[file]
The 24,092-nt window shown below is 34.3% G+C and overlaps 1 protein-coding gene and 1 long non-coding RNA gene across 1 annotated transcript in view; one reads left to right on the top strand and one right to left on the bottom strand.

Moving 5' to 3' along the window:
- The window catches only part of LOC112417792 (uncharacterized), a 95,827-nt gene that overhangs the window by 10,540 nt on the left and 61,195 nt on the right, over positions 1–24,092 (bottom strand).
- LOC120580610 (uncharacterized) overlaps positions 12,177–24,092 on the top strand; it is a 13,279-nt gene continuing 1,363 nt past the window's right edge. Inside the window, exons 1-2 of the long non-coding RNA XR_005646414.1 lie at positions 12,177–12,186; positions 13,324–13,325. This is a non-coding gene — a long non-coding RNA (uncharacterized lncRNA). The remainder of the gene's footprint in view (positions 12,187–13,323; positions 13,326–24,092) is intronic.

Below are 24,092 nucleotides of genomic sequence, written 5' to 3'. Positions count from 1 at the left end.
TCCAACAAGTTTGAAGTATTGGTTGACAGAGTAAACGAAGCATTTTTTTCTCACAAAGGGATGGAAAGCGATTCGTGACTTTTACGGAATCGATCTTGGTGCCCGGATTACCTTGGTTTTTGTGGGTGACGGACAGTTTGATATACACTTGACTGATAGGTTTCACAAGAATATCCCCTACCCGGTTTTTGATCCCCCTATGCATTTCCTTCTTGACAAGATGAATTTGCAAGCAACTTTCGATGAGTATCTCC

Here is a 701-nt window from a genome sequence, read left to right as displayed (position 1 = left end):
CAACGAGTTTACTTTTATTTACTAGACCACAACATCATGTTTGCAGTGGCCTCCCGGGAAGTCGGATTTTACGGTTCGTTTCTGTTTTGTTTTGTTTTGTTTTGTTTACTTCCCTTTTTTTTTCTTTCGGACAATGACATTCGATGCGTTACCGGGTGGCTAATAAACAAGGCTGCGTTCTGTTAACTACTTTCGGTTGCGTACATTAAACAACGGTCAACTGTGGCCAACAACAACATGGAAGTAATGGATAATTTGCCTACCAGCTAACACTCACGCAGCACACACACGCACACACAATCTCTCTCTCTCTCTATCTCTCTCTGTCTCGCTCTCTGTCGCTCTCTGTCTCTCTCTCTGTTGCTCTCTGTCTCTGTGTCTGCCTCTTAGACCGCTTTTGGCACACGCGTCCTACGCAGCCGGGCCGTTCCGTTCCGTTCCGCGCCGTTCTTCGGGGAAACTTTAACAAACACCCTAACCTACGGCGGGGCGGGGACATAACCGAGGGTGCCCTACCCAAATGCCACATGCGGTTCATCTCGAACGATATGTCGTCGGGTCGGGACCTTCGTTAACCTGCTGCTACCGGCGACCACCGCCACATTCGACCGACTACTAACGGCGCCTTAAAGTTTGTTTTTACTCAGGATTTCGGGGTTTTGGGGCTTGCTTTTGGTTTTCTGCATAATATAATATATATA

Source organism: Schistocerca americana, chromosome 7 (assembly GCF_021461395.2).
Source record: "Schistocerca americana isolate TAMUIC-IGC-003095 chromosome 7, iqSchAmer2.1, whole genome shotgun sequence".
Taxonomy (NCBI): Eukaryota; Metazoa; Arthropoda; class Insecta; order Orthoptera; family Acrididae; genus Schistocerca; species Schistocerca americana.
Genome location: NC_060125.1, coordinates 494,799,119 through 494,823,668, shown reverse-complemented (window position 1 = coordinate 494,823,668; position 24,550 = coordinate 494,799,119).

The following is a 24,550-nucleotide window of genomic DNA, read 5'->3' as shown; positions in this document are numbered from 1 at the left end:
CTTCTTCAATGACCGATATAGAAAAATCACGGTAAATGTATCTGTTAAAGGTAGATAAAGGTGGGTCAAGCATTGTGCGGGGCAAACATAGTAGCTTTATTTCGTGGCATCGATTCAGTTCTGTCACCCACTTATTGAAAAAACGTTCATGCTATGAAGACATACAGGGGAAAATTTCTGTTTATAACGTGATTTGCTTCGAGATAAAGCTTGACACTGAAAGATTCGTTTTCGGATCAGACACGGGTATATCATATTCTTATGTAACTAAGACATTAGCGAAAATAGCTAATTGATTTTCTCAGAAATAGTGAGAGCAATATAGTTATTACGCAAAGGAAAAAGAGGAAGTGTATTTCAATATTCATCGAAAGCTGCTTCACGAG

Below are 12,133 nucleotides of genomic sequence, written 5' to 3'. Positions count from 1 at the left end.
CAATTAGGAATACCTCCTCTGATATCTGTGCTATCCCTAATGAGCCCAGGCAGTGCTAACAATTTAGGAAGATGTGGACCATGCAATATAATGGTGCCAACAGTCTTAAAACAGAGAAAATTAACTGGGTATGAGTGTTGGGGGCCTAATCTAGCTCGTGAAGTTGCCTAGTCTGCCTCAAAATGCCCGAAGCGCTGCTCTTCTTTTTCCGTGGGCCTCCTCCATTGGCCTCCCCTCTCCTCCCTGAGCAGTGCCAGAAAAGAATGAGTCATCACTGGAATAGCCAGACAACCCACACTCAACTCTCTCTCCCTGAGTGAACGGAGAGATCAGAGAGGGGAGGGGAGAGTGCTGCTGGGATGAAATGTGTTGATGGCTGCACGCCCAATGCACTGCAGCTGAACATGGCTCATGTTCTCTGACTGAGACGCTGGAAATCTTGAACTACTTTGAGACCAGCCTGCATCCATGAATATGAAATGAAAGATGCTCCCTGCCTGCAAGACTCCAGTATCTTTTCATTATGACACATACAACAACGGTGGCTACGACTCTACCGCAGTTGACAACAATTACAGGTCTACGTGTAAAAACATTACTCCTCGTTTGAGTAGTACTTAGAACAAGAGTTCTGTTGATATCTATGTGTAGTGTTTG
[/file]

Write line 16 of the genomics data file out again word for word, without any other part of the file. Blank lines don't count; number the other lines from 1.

CAATTAGGAATACCTCCTCTGATATCTGTGCTATCCCTAATGAGCCCAGGCAGTGCTAACAATTTAGGAAGATGTGGACCATGCAATATAATGGTGCCAACAGTCTTAAAACAGAGAAAATTAACTGGGTATGAGTGTTGGGGGCCTAATCTAGCTCGTGAAGTTGCCTAGTCTGCCTCAAAATGCCCGAAGCGCTGCTCTTCTTTTTCCGTGGGCCTCCTCCATTGGCCTCCCCTCTCCTCCCTGAGCAGTGCCAGAAAAGAATGAGTCATCACTGGAATAGCCAGACAACCCACACTCAACTCTCTCTCCCTGAGTGAACGGAGAGATCAGAGAGGGGAGGGGAGAGTGCTGCTGGGATGAAATGTGTTGATGGCTGCACGCCCAATGCACTGCAGCTGAACATGGCTCATGTTCTCTGACTGAGACGCTGGAAATCTTGAACTACTTTGAGACCAGCCTGCATCCATGAATATGAAATGAAAGATGCTCCCTGCCTGCAAGACTCCAGTATCTTTTCATTATGACACATACAACAACGGTGGCTACGACTCTACCGCAGTTGACAACAATTACAGGTCTACGTGTAAAAACATTACTCCTCGTTTGAGTAGTACTTAGAACAAGAGTTCTGTTGATATCTATGTGTAGTGTTTG